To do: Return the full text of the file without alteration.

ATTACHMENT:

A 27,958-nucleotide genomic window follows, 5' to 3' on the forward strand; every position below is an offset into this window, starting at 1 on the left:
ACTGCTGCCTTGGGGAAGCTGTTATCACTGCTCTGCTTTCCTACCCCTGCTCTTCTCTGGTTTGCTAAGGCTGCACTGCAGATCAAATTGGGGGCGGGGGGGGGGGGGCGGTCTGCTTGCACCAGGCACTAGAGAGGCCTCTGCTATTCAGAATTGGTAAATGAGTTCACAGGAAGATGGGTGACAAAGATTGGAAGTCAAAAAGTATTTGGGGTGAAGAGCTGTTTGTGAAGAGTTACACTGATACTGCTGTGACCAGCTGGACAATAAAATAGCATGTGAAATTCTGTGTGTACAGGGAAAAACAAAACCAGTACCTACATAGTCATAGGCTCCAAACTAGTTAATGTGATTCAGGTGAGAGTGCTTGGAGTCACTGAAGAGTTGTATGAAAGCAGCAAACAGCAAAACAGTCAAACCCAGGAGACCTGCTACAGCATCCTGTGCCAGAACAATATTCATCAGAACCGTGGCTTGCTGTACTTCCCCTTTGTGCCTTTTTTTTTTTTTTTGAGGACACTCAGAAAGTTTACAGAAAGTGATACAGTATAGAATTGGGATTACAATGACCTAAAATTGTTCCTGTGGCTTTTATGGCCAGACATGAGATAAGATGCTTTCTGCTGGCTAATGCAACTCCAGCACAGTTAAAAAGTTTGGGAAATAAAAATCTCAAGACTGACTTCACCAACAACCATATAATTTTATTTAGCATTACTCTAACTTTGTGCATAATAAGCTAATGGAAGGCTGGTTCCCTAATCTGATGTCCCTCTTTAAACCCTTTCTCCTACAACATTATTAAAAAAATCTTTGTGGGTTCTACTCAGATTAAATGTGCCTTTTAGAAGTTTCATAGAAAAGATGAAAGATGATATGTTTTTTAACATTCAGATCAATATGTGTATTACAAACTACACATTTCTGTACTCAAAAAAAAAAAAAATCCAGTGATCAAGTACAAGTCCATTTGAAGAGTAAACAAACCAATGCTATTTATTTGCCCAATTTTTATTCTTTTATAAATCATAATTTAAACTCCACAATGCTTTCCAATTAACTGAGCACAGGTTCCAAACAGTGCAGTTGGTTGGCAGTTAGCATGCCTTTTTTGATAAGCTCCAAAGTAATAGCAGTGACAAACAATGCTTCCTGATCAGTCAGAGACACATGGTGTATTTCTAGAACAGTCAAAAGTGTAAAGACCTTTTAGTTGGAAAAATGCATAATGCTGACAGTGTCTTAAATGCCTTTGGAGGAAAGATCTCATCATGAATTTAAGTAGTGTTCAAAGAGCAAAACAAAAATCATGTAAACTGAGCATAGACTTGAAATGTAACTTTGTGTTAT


A 27,958-nucleotide genomic window follows, 5' to 3' on the forward strand; every position below is an offset into this window, starting at 1 on the left:
ACTGCTGCCTTGGGGAAGCTGTTATCACTGCTCTGCTTTCCTACCCCTGCTCTTCTCTGGTTTGCTAAGGCTGCACTGCAGATCAAATTGGGGGCGGGGGGGGGGGGGCGGTCTGCTTGCACCAGGCACTAGAGAGGCCTCTGCTATTCAGAATTGGTAAATGAGTTCACAGGAAGATGGGTGACAAAGATTGGAAGTCAAAAAGTATTTGGGGTGAAGAGCTGTTTGTGAAGAGTTACACTGATACTGCTGTGACCAGCTGGACAATAAAATAGCATGTGAAATTCTGTGTGTACAGGGAAAAACAAAACCAGTACCTACATAGTCATAGGCTCCAAACTAGTTAATGTGATTCAGGTGAGAGTGCTTGGAGTCACTGAAGAGTTGTATGAAAGCAGCAAACAGCAAAACAGTCAAACCCAGGAGACCTGCTACAGCATCCTGTGCCAGAACAATATTCATCAGAACCGTGGCTTGCTGTACTTCCCCTTTGTGCCTTTTTTTTTTTTTTTGAGGACACTCAGAAAGTTTACAGAAAGTGATACAGTATAGAATTGGGATTACAATGACCTAAAATTGTTCCTGTGGCTTTTATGGCCAGACATGAGATAAGATGCTTTCTGCTGGCTAATGCAACTCCAGCACAGTTAAAAAGTTTGGGAAATAAAAATCTCAAGACTGACTTCACCAACAACCATATAATTTTATTTAGCATTACTCTAACTTTGTGCATAATAAGCTAATGGAAGGCTGGTTCCCTAATCTGATGTCCCTCTTTAAACCCTTTCTCCTACAACATTATTAAAAAAATCTTTGTGGGTTCTACTCAGATTAAATGTGCCTTTTAGAAGTTTCATAGAAAAGATGAAAGATGATATGTTTTTTAACATTCAGATCAATATGTGTATTACAAACTACACATTTCTGTACTCAAAAAAAAAAAAAATCCAGTGATCAAGTACAAGTCCATTTGAAGAGTAAACAAACCAATGCTATTTATTTGCCCAATTTTTATTCTTTTATAAATCATAATTTAAACTCCACAATGCTTTCCAATTAACTGAGCACAGGTTCCAAACAGTGCAGTTGGTTGGCAGTTAGCATGCCTTTTTTGATAAGCTCCAAAGTAATAGCAGTGACAAACAATGCTTCCTGATCAGTCAGAGACACATGGTGTATTTCTAGAACAGTCAAAAGTGTAAAGACCTTTTAGTTGGAAAAATGCATAATGCTGACAGTGTCTTAAATGCCTTTGGAGGAAAGATCTCATCATGAATTTAAGTAGTGTTCAAAGAGCAAAACAAAAATCATGTAAACTGAGCATAGACTTGAAATGTAACTTTGTGTTAT